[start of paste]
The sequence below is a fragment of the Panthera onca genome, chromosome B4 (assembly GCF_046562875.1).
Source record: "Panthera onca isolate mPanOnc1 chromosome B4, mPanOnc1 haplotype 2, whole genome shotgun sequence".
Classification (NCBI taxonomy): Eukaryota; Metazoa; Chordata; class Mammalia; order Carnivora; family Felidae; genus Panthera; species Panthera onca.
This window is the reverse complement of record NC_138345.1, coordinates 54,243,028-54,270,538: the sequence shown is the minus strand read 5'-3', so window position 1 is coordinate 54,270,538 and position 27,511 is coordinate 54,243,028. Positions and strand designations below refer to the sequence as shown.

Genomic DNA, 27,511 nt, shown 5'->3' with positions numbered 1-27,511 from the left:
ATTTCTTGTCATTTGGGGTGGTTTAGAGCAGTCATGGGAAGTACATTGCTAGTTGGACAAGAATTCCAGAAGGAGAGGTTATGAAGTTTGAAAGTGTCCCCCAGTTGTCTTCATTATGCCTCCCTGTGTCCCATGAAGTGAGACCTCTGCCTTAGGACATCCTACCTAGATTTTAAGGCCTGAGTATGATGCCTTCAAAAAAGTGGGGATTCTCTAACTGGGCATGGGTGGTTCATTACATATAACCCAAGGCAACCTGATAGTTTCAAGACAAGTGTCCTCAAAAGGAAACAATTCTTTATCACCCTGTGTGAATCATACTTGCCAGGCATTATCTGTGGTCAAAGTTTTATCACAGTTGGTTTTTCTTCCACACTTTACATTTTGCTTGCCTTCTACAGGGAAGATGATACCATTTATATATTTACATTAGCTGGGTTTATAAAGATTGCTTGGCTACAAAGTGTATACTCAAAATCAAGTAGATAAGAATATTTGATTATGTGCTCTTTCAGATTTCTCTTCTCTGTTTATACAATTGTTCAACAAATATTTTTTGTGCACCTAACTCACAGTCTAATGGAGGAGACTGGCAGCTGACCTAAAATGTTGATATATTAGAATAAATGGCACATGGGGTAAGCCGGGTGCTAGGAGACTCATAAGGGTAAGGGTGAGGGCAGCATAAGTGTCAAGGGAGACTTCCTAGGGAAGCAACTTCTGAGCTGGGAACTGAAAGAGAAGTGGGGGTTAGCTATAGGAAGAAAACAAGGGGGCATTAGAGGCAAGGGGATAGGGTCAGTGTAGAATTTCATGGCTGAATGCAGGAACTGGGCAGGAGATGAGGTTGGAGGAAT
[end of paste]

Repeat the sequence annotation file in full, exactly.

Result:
The sequence below is a fragment of the Panthera onca genome, chromosome B4 (assembly GCF_046562875.1).
Source record: "Panthera onca isolate mPanOnc1 chromosome B4, mPanOnc1 haplotype 2, whole genome shotgun sequence".
Classification (NCBI taxonomy): Eukaryota; Metazoa; Chordata; class Mammalia; order Carnivora; family Felidae; genus Panthera; species Panthera onca.
This window is the reverse complement of record NC_138345.1, coordinates 54,243,028-54,270,538: the sequence shown is the minus strand read 5'-3', so window position 1 is coordinate 54,270,538 and position 27,511 is coordinate 54,243,028. Positions and strand designations below refer to the sequence as shown.

Genomic DNA, 27,511 nt, shown 5'->3' with positions numbered 1-27,511 from the left:
ATTTCTTGTCATTTGGGGTGGTTTAGAGCAGTCATGGGAAGTACATTGCTAGTTGGACAAGAATTCCAGAAGGAGAGGTTATGAAGTTTGAAAGTGTCCCCCAGTTGTCTTCATTATGCCTCCCTGTGTCCCATGAAGTGAGACCTCTGCCTTAGGACATCCTACCTAGATTTTAAGGCCTGAGTATGATGCCTTCAAAAAAGTGGGGATTCTCTAACTGGGCATGGGTGGTTCATTACATATAACCCAAGGCAACCTGATAGTTTCAAGACAAGTGTCCTCAAAAGGAAACAATTCTTTATCACCCTGTGTGAATCATACTTGCCAGGCATTATCTGTGGTCAAAGTTTTATCACAGTTGGTTTTTCTTCCACACTTTACATTTTGCTTGCCTTCTACAGGGAAGATGATACCATTTATATATTTACATTAGCTGGGTTTATAAAGATTGCTTGGCTACAAAGTGTATACTCAAAATCAAGTAGATAAGAATATTTGATTATGTGCTCTTTCAGATTTCTCTTCTCTGTTTATACAATTGTTCAACAAATATTTTTTGTGCACCTAACTCACAGTCTAATGGAGGAGACTGGCAGCTGACCTAAAATGTTGATATATTAGAATAAATGGCACATGGGGTAAGCCGGGTGCTAGGAGACTCATAAGGGTAAGGGTGAGGGCAGCATAAGTGTCAAGGGAGACTTCCTAGGGAAGCAACTTCTGAGCTGGGAACTGAAAGAGAAGTGGGGGTTAGCTATAGGAAGAAAACAAGGGGGCATTAGAGGCAAGGGGATAGGGTCAGTGTAGAATTTCATGGCTGAATGCAGGAACTGGGCAGGAGATGAGGTTGGAGGAAT